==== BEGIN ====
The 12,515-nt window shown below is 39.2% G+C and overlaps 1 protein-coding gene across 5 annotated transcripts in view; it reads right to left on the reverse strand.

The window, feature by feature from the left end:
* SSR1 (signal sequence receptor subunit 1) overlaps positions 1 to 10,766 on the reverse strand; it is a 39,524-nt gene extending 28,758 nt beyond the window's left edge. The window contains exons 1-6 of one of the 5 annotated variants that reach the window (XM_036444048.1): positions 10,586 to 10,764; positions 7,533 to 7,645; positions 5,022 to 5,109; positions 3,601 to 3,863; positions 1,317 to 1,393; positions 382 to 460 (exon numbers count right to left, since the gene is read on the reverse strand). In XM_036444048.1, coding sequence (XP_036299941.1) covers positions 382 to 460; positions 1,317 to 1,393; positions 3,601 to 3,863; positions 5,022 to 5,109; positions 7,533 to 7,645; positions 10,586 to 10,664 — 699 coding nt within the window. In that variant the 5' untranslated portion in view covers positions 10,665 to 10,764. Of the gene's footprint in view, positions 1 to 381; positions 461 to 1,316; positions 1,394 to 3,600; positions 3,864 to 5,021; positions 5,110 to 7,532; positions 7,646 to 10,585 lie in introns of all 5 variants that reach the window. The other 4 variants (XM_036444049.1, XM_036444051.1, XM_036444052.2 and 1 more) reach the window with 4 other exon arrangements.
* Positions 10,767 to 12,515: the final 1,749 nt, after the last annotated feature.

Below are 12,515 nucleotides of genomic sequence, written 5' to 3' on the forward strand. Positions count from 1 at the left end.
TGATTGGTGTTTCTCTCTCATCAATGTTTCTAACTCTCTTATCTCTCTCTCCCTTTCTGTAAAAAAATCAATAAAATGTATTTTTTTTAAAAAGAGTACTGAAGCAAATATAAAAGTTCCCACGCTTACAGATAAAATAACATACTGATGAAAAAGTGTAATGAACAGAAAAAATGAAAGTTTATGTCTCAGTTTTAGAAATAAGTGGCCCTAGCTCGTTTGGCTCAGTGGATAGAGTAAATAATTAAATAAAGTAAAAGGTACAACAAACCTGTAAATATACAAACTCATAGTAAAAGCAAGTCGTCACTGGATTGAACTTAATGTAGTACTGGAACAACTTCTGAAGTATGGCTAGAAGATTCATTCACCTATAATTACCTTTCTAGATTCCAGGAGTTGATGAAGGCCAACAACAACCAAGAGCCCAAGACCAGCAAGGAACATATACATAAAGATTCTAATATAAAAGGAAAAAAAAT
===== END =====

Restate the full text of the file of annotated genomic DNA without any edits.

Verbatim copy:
The 12,515-nt window shown below is 39.2% G+C and overlaps 1 protein-coding gene across 5 annotated transcripts in view; it reads right to left on the reverse strand.

The window, feature by feature from the left end:
* SSR1 (signal sequence receptor subunit 1) overlaps positions 1 to 10,766 on the reverse strand; it is a 39,524-nt gene extending 28,758 nt beyond the window's left edge. The window contains exons 1-6 of one of the 5 annotated variants that reach the window (XM_036444048.1): positions 10,586 to 10,764; positions 7,533 to 7,645; positions 5,022 to 5,109; positions 3,601 to 3,863; positions 1,317 to 1,393; positions 382 to 460 (exon numbers count right to left, since the gene is read on the reverse strand). In XM_036444048.1, coding sequence (XP_036299941.1) covers positions 382 to 460; positions 1,317 to 1,393; positions 3,601 to 3,863; positions 5,022 to 5,109; positions 7,533 to 7,645; positions 10,586 to 10,664 — 699 coding nt within the window. In that variant the 5' untranslated portion in view covers positions 10,665 to 10,764. Of the gene's footprint in view, positions 1 to 381; positions 461 to 1,316; positions 1,394 to 3,600; positions 3,864 to 5,021; positions 5,110 to 7,532; positions 7,646 to 10,585 lie in introns of all 5 variants that reach the window. The other 4 variants (XM_036444049.1, XM_036444051.1, XM_036444052.2 and 1 more) reach the window with 4 other exon arrangements.
* Positions 10,767 to 12,515: the final 1,749 nt, after the last annotated feature.

Below are 12,515 nucleotides of genomic sequence, written 5' to 3' on the forward strand. Positions count from 1 at the left end.
TGATTGGTGTTTCTCTCTCATCAATGTTTCTAACTCTCTTATCTCTCTCTCCCTTTCTGTAAAAAAATCAATAAAATGTATTTTTTTTAAAAAGAGTACTGAAGCAAATATAAAAGTTCCCACGCTTACAGATAAAATAACATACTGATGAAAAAGTGTAATGAACAGAAAAAATGAAAGTTTATGTCTCAGTTTTAGAAATAAGTGGCCCTAGCTCGTTTGGCTCAGTGGATAGAGTAAATAATTAAATAAAGTAAAAGGTACAACAAACCTGTAAATATACAAACTCATAGTAAAAGCAAGTCGTCACTGGATTGAACTTAATGTAGTACTGGAACAACTTCTGAAGTATGGCTAGAAGATTCATTCACCTATAATTACCTTTCTAGATTCCAGGAGTTGATGAAGGCCAACAACAACCAAGAGCCCAAGACCAGCAAGGAACATATACATAAAGATTCTAATATAAAAGGAAAAAAAAT